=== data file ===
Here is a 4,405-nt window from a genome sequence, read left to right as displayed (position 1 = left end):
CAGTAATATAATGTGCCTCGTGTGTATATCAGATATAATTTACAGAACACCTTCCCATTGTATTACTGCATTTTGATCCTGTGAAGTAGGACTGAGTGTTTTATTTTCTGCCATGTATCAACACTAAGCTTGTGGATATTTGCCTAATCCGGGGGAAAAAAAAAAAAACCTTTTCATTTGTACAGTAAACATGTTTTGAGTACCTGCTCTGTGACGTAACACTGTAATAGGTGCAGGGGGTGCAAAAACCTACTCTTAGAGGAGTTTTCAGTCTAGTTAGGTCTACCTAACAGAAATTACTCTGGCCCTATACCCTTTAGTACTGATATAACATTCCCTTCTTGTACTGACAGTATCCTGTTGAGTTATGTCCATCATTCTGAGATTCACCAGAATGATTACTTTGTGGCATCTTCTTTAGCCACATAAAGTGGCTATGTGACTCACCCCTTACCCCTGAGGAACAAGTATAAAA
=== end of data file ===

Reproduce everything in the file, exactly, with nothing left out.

Here is a 4,405-nt window from a genome sequence, read left to right as displayed (position 1 = left end):
CAGTAATATAATGTGCCTCGTGTGTATATCAGATATAATTTACAGAACACCTTCCCATTGTATTACTGCATTTTGATCCTGTGAAGTAGGACTGAGTGTTTTATTTTCTGCCATGTATCAACACTAAGCTTGTGGATATTTGCCTAATCCGGGGGAAAAAAAAAAAAACCTTTTCATTTGTACAGTAAACATGTTTTGAGTACCTGCTCTGTGACGTAACACTGTAATAGGTGCAGGGGGTGCAAAAACCTACTCTTAGAGGAGTTTTCAGTCTAGTTAGGTCTACCTAACAGAAATTACTCTGGCCCTATACCCTTTAGTACTGATATAACATTCCCTTCTTGTACTGACAGTATCCTGTTGAGTTATGTCCATCATTCTGAGATTCACCAGAATGATTACTTTGTGGCATCTTCTTTAGCCACATAAAGTGGCTATGTGACTCACCCCTTACCCCTGAGGAACAAGTATAAAA